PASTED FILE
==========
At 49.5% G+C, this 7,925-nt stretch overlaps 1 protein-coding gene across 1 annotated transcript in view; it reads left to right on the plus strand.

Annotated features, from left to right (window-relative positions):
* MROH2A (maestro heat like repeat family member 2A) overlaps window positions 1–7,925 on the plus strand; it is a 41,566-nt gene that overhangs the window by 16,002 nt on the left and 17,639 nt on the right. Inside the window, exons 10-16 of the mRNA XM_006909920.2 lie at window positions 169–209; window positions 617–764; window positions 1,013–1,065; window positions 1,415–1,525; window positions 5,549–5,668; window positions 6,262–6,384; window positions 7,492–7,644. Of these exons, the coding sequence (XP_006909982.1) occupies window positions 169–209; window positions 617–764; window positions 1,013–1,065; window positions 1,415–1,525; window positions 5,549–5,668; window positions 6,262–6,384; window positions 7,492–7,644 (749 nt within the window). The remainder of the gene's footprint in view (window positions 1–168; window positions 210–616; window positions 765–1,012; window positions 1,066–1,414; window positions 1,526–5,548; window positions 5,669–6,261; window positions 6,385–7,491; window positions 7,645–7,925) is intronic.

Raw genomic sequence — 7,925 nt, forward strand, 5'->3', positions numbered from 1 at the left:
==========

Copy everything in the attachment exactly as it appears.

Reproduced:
At 49.5% G+C, this 7,925-nt stretch overlaps 1 protein-coding gene across 1 annotated transcript in view; it reads left to right on the plus strand.

Annotated features, from left to right (window-relative positions):
* MROH2A (maestro heat like repeat family member 2A) overlaps window positions 1–7,925 on the plus strand; it is a 41,566-nt gene that overhangs the window by 16,002 nt on the left and 17,639 nt on the right. Inside the window, exons 10-16 of the mRNA XM_006909920.2 lie at window positions 169–209; window positions 617–764; window positions 1,013–1,065; window positions 1,415–1,525; window positions 5,549–5,668; window positions 6,262–6,384; window positions 7,492–7,644. Of these exons, the coding sequence (XP_006909982.1) occupies window positions 169–209; window positions 617–764; window positions 1,013–1,065; window positions 1,415–1,525; window positions 5,549–5,668; window positions 6,262–6,384; window positions 7,492–7,644 (749 nt within the window). The remainder of the gene's footprint in view (window positions 1–168; window positions 210–616; window positions 765–1,012; window positions 1,066–1,414; window positions 1,526–5,548; window positions 5,669–6,261; window positions 6,385–7,491; window positions 7,645–7,925) is intronic.

Raw genomic sequence — 7,925 nt, forward strand, 5'->3', positions numbered from 1 at the left: